Like many online store platforms, Etsy could become your company’s home website. However, you do not control Etsy and the decisions it makes. You want to be cautious about building a client base here without appropriate alternatives.
Amazon is a juggernaut, especially in the United States. Featuring hundreds of millions of listings and billions of visits each month, if there is an audience for your products, Amazon captures it. However, the platform to sell online is also a very competitive space.
Selling on Amazon is often considered a standard way to sell online, and even big brands like Samsung do it. However, since Amazon is in control, you may want to ensure you have alternatives set up in case the terms and conditions change.
Currently, Amazon offers two fee models. With the first, you do not pay a monthly subscription fee, but you do pay a fee per unit sold. If you pay the monthly subscription, you do not need to worry about those per-unit costs. Which model is best for your company will depend on your evaluation of potential sales.
One thing to be mindful of with Amazon, when you work with Amazon and especially the Fulfillment by Amazon service, you are helping build Amazon’s brand, not your own. That means a long wait before you start seeing loyal customers.
eBay began in 1995 as a way for people to sell items to other individuals. With a serious rebranding, the website has become a marketplace teeming with online stores selling directly to consumers. Your small business can take advantage of the change.
eBay is still wildly popular with consumers in search of a good deal. Unlike classic eBay, you can now select your listing style, so you do not need to manage bids to be on eBay. Like Etsy, eBay lets you set up your little store with minimal branding touches.
The eBay fee structure depends on the category of your products and the type of listing. Potentially, you may need to calculate multiple offsets for your products. While tedious, it does not make eBay unviable.
With the options on eBay, it’s hard to discount the platform out of hand. However, it requires more careful consideration than some of the competitor’s platforms.
If you’re in the business of supplying other companies with unique goods to sell, Handshake is a good option to consider. The platform is exclusively for wholesale, and your items must not be mass-produced to get an account.
With Handshake, you need to be approved to sell. The process is a little more in-depth than applying for an account but not much more. Once approved, you can make bulk sales with minimal fees.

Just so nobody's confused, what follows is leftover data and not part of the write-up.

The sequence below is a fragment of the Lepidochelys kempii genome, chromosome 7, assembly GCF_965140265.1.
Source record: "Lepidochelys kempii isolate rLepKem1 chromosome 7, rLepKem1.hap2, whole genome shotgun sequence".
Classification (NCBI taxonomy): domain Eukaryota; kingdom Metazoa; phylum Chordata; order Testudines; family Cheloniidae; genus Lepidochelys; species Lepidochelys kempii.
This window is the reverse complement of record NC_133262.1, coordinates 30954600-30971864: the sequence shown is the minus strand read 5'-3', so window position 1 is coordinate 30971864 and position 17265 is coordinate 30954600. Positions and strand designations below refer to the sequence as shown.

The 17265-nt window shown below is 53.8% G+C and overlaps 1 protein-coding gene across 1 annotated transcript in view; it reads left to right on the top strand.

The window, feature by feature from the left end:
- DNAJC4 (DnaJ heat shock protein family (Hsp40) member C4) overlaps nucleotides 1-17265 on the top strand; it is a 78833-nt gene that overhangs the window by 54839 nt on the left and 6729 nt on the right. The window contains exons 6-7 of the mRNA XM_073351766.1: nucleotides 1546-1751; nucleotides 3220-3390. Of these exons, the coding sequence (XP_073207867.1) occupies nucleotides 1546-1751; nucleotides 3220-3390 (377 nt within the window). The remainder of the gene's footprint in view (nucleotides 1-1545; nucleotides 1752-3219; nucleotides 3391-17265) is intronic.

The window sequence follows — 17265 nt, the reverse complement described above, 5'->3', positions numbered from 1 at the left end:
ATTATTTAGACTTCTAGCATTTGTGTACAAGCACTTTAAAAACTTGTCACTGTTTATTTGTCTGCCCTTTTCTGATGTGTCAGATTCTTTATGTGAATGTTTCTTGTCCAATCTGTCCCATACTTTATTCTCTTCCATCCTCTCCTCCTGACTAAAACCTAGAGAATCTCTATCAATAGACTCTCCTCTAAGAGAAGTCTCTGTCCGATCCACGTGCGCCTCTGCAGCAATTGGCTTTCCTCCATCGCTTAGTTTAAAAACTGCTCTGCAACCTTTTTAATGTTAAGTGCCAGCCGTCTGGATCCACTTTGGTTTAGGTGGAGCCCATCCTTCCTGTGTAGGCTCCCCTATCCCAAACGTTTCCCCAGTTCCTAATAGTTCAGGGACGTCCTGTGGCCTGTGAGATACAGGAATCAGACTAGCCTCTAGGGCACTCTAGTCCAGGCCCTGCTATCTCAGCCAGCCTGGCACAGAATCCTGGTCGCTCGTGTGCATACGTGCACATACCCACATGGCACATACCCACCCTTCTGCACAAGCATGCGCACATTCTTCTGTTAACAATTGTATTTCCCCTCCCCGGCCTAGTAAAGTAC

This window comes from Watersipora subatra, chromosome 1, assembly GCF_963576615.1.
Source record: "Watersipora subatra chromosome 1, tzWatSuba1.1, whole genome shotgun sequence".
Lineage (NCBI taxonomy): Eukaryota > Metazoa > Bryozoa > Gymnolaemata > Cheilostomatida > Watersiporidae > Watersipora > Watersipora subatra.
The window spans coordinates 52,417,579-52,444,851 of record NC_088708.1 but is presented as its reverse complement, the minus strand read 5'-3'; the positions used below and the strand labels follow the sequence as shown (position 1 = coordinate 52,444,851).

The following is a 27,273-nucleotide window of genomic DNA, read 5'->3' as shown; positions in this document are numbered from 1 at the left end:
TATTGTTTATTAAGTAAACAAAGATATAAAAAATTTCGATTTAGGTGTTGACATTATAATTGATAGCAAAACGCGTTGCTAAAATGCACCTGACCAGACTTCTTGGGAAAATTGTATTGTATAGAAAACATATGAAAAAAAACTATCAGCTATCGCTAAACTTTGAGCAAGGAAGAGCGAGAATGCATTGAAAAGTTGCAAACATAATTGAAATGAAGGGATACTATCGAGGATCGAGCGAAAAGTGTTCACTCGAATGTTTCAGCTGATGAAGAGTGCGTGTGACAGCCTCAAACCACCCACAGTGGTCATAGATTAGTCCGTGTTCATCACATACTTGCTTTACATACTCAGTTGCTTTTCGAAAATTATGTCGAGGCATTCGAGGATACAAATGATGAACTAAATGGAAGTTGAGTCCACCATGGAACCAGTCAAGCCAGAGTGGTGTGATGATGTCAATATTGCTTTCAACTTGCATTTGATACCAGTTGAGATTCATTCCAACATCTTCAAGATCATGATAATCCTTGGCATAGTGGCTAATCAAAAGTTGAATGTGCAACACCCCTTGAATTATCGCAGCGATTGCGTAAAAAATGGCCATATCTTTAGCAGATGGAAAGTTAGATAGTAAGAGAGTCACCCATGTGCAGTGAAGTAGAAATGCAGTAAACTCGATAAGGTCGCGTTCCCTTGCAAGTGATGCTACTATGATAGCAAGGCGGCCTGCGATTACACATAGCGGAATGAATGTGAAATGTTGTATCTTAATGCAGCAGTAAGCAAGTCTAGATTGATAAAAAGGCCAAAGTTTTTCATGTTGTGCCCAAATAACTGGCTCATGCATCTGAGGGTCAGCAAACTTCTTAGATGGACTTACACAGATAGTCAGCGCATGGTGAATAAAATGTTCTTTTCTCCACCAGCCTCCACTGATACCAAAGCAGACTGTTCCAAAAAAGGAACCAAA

Handshake directly integrates with Shopify, if you choose that as your website. That means your listings are already mostly done, and you do not need to redo store branding. This is very convenient during the setup process, as it means you do not need to duplicate effort.
Bulk sales offer many advantages, such as higher volume. However, you should ensure your small business can handle the necessary volume before getting too far into Handshake.
Bonanza is a newer platform but already receives millions of visitors each month. It is a hybrid of eBay and Amazon, trying to achieve a balance between the two. The platform boasts a wide customer base carrying everything from custom shoes to jewelry.
The trick with Bonanza is that everything has a set price and the ability to negotiate a deal. If a customer wants to pay the set price, the item is theirs. They can also negotiate with your company through the platform.
Bonanza does not charge listing or setup fees. The company also offers a low commission at a mere 3.5%, though those can be higher if you opt into the accompanying advertising platform. Bonanza also provides data so you can keep improving your listing.
As far as newer platforms go, Bonanza has it figured out for your small business. The platform even integrates with others like Shopify so you can manage inventory and listings from one location. However, being a newer platform, you are still taking a risk when signing up for an account.
Choosing where to sell your small business’s products online is a significant decision. What you decide impacts where you spend your effort and the results you will see. Ideally, you will eventually reach multiple platforms. Starting to sell online requires a significant upfront investment in time and resources with few guarantees of success. Therefore, it’s essential to find the right choice for your company.